Linux CPU Speed Reporting

Linux has multiple means of reporting CPU speed. This can make hardware discovery difficult depending on what source you attempt to use as your reference point. You may discover that two sources, such as cpuinfo and dmidecode produce entirely different results. Your first inclination will probably be that one of these is inaccurate but there is generally a reason for this disparity.

In my examples I will be working from Red Hat Enterprise Linux 4 running on an HP DL585 G2 using dual-core CPUs. This model uses AMD Opteron processors which are natively 64bit and based on the AMD64 architecture (a.k.a. x86-64 or x64.)

We will begin by looking at the output of dmidecode. Dmidecode is the most standard method for retrieving this type of information. We know that all four of our processors will be identical due to SMP limitations so we will not bother to look at all four of them – one will be sufficient. Using dmidecode we can retrieve both the Max Speed of the board as well as the Current Speed of the installed processors.

dmidecode | grep "Current Speed" | head -n 1
Current Speed: 2400 MHz

dmidecode | grep "Max Speed" | head -n 1
Max Speed: 2400 MHz

In this case we can see that we are dealing with processors of 2.4GHz which, according to dmidecode, is the fastest processor available for this revision of the motherboard. Often maximum speeds can be changed by the BIOS so do not be surprised if a firmware update changes this number. The “head -n 1” is simply for clarity to remove the extra processors – they all show identical information. Dmidecode pulls its information directly from the system firmware.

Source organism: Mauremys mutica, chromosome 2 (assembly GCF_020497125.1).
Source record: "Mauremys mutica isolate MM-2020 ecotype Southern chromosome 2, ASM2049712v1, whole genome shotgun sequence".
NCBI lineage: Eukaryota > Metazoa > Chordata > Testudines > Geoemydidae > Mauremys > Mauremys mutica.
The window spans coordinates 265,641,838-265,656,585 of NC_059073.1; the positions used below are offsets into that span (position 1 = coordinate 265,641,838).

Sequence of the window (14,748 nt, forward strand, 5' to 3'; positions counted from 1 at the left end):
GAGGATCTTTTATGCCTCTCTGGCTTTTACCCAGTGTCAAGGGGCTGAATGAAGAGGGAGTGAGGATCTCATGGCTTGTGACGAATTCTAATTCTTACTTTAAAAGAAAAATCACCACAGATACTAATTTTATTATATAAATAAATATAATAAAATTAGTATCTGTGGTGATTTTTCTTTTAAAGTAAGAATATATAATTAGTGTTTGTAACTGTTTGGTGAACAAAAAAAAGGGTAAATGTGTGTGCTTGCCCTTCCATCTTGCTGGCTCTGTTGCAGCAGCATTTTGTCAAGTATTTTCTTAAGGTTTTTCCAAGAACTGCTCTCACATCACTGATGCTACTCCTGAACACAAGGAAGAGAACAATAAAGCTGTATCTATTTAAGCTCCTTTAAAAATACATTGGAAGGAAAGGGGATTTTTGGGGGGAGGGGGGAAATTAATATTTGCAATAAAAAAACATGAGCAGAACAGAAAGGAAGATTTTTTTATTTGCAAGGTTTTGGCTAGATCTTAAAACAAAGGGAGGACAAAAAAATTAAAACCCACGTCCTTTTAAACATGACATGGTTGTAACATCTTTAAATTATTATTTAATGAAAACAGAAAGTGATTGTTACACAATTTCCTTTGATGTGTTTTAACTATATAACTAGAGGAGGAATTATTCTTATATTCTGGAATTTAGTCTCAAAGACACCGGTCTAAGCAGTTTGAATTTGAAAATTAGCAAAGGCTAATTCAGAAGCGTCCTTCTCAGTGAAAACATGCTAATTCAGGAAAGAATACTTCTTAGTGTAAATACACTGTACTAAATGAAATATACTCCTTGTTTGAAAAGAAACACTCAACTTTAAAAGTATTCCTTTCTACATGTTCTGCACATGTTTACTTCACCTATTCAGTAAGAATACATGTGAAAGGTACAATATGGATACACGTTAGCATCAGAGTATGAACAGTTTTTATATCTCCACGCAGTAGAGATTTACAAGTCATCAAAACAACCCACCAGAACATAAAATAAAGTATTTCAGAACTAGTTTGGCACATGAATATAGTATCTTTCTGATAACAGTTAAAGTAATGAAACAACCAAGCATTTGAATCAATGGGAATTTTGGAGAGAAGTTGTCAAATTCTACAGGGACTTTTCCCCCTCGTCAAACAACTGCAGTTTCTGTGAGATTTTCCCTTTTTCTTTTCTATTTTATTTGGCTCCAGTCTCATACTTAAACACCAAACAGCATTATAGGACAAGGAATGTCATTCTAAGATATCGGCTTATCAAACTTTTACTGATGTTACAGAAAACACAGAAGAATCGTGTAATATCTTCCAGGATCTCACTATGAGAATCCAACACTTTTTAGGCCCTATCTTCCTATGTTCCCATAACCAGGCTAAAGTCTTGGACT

Cpuinfo in the proc filesystem is full of very useful CPU information and should be a primary source of discovery. In should be noted, however, that /proc/cpuinfo can be misleading if used incorrectly but that it contains some of the most important information to our system. Again we will only look at a single CPU instance in this example.

grep MHz /proc/cpuinfo | head -n 1
cpu MHz : 1004.694

In this case we see that cpuinfo is reporting to us that the processors are running at just 1GHz. This is a very different number than what we saw with dmidecode. The reason for the difference in the reported speed is that dmidecode is showing the processor’s rated speed – more or less its model number. This is why the speed is an even number. Cpuinfo, on the other hand, is reading the current speed directly from the CPU clock. Normally we would expect these numbers to be very close to each other with an acceptable degree of rounding. This dramatic difference in speeds is because the server is mostly idle and the CPU has been stepped down by the kernel to save power while it is not needed. This is an important power saving characteristic of newer processors and needs to be taken into account when using CPU speed reporting tools.

We can find additional information, as detected during the boot process, from dmesg. Dmesg will give us the maximum detected speed of our process as well as some very useful information if we just know where to look.

dmesg | grep "MHz processor"
time.c: Detected 2411.266 MHz processor.

dmesg | grep "powernow" | head -n 6
powernow-k8: Found 8 Dual-Core AMD Opteron(tm) Processor 8216 processors (version 2.00.00-rhel4)
powernow-k8: 0 : fid 0x10 (2400 MHz), vid 0xa
powernow-k8: 1 : fid 0xe (2200 MHz), vid 0xc
powernow-k8: 2 : fid 0xc (2000 MHz), vid 0xe
powernow-k8: 3 : fid 0xa (1800 MHz), vid 0x10
powernow-k8: 4 : fid 0x2 (1000 MHz), vid 0x12

As you can see from the first command output, dmesg tested the processors and determined that they are approximately 2.4GHz which corresponds to the rated speed as shown by dmidecode. We can see here that dmesg believes that this server has eight CPUs which is technically correct as each Opteron in this configuration is truly two processors. This is confusing, though, because it reports eight dual-core processors which is not correct. There are four dual-core processors here. Each dual-core is two discrete processors for eight total with just four sockets (semantic difference between the die configuration of Intel and AMD chips.)